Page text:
Farm Progress

Precision spraying takes on a new meaning as more companies offer ‘digital’ spraying tools. Called pulse-width-modulation, just what benefits do these systems offer?

Mark Yontz, Contributing Editor

October 26, 2015

2 Min Read
<p>Sprayer precision is growing more important with the rise of specialty products, and the need for more consistent performance across a field. Pulse width modulation offers benefits.</p>

In our October story focusing on about how more farmers are looking to upgrade versus buy new machinery for their operations, we explored, in short, the idea of pulse-width modulation spraying. This month, we dig into one system to give you more information about how these tools work on the farm, and the benefits they can offer.

Commonly referred to as “digital spraying” or “pulse-width modulation (PWM) spray tools,” today’s high-tech sprayers rely, in part, on advancements in spray nozzle technology, which allow for much more accurate applications.

One of the newer tools on the market is the Hawkeye Nozzle Control System produced by Raven Industries — The system offers a wide range of advanced functionality to most sprayers.

Beating drift

“Instead of having a standard system with an on/off function at the section level, our Hawkeye product allows you to not only determine how often the PWM valve will open to control the flow at each tip, but the system also monitors and controls the pressure, which is a contributing factor in drift reduction,” explains Nick Langerock, a product manager for Raven. “In the end, the product allows you to use flow and pressure as control metrics, which gives you a larger operating speed range during application, while maintaining consistent droplet size.”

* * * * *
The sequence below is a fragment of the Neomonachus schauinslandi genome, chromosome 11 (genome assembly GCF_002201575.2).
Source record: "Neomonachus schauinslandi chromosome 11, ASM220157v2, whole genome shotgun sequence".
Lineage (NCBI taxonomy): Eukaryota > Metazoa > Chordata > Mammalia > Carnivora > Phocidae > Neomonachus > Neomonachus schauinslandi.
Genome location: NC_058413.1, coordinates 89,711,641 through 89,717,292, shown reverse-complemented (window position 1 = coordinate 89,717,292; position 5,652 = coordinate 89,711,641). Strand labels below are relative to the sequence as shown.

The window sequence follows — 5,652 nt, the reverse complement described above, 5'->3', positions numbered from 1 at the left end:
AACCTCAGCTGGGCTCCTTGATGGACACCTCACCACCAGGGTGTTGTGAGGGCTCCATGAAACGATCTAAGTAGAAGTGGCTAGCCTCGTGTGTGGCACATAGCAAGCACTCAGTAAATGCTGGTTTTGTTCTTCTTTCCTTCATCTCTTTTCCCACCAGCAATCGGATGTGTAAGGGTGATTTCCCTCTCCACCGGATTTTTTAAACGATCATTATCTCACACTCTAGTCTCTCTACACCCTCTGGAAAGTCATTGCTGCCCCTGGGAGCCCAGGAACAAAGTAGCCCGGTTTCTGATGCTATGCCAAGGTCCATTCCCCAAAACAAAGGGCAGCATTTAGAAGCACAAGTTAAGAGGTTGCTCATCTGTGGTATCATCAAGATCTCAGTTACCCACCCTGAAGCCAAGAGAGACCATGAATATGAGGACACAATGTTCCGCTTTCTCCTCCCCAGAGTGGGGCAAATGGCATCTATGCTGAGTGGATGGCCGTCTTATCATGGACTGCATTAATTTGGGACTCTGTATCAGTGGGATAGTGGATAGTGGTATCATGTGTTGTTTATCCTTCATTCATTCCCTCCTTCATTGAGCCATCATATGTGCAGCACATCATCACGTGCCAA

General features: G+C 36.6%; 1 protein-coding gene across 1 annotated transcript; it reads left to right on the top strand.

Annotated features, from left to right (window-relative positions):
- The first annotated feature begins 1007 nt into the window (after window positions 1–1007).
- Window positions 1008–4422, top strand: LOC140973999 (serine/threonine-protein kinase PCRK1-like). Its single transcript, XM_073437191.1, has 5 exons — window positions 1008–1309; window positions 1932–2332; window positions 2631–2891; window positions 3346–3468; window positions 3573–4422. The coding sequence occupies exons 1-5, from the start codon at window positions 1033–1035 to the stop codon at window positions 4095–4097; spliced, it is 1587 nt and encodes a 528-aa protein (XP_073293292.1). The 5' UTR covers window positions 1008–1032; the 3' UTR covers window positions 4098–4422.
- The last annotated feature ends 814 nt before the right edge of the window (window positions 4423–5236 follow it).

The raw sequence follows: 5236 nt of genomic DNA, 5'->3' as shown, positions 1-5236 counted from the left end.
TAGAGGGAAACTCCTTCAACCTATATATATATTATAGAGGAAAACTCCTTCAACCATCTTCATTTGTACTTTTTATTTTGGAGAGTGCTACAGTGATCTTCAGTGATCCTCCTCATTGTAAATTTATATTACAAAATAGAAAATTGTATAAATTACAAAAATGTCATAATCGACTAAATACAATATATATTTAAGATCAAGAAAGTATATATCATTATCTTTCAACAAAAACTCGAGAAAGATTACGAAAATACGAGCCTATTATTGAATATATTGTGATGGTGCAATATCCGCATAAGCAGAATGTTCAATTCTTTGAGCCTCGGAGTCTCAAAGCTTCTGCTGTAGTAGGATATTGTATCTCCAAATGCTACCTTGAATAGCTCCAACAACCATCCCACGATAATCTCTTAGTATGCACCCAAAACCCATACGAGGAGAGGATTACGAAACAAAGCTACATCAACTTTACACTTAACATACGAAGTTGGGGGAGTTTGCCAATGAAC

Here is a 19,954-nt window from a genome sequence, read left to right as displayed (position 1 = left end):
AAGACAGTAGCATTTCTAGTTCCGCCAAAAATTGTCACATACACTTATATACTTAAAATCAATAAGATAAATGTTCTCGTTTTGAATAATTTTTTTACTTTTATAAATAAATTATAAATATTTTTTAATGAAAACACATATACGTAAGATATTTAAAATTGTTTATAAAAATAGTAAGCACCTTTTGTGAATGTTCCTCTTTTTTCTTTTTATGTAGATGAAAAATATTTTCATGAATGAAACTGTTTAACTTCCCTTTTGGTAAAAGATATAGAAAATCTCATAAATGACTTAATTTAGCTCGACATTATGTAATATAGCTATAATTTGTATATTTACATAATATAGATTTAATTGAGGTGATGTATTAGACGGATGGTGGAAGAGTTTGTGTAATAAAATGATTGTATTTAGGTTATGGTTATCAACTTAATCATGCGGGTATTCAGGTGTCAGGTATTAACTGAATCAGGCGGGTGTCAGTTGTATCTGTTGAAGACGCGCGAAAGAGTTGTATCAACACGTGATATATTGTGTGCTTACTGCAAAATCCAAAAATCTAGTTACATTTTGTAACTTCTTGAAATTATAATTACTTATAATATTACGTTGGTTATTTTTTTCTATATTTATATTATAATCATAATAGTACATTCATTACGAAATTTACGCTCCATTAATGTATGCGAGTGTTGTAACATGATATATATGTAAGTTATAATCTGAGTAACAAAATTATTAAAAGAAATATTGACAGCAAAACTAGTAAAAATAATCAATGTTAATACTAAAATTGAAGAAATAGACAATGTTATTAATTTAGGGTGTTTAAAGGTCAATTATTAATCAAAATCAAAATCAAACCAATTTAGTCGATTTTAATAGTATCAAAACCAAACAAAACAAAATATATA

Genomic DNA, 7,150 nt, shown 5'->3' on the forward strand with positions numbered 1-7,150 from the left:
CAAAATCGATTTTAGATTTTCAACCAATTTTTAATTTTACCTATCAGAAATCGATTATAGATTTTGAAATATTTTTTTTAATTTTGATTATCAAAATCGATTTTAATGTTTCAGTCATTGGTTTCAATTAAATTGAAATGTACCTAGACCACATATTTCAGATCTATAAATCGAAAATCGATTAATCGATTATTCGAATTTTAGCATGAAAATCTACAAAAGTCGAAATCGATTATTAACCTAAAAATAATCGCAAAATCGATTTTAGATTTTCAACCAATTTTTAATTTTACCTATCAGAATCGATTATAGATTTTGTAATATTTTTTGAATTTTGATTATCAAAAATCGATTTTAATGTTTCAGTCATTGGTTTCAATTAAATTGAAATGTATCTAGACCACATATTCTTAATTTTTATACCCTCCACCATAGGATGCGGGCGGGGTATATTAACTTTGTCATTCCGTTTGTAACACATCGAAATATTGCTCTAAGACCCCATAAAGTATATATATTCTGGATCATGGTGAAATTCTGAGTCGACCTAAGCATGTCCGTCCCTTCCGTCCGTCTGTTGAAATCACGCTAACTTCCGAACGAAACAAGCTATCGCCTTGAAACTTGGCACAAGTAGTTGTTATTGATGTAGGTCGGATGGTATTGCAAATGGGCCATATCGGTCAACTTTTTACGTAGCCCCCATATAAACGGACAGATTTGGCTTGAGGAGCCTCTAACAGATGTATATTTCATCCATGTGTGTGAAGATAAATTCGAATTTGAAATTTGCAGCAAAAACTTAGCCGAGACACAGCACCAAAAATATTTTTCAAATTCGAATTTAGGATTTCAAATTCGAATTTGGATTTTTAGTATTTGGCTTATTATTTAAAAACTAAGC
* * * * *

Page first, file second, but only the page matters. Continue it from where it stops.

As Langerock points out, in older sprayer technology the pressure is directly affected by the speed of your application vehicle. While applicators have found ways to make this work, it’s also imprecise and comes with a number of downsides. However, every sprayer tip in the Hawkeye system comes equipped with a mini-computer, which controls each PWM valve at the tip, avoids overapplication in multiple zones and provides more consistency in coverage.

“We provide a hardware package that provides better control systems and features, but we’ve chosen a software upgrade path for end users,” explains Langerock, who says Raven’s system is compatible with most original equipment manufacturers.

Costs explored

What about the cost of the system and the return on investment (ROI)? For growers and ag retailers, alike, these are certainly important factors when adopting anything new, but Langerock says some people are also looking at the technology as a way to get ahead of speculations about future chemical application regulations coming, due to environmental concerns.

To some extent, Langerock believes technology is actually outpacing the willingness and desire of the marketplace in some areas. Nonetheless, he says you still have to prove ROI to end users and demonstrate a cost savings over the long term.

“A new Hawkeye system can be installed in about half a day and can cost anywhere from $18,000 to $30,000. How much you spend just depends on the boom width and nozzle spacing,” Langerock says.

Yontz is a freelance writer from Urbandale, Iowa.

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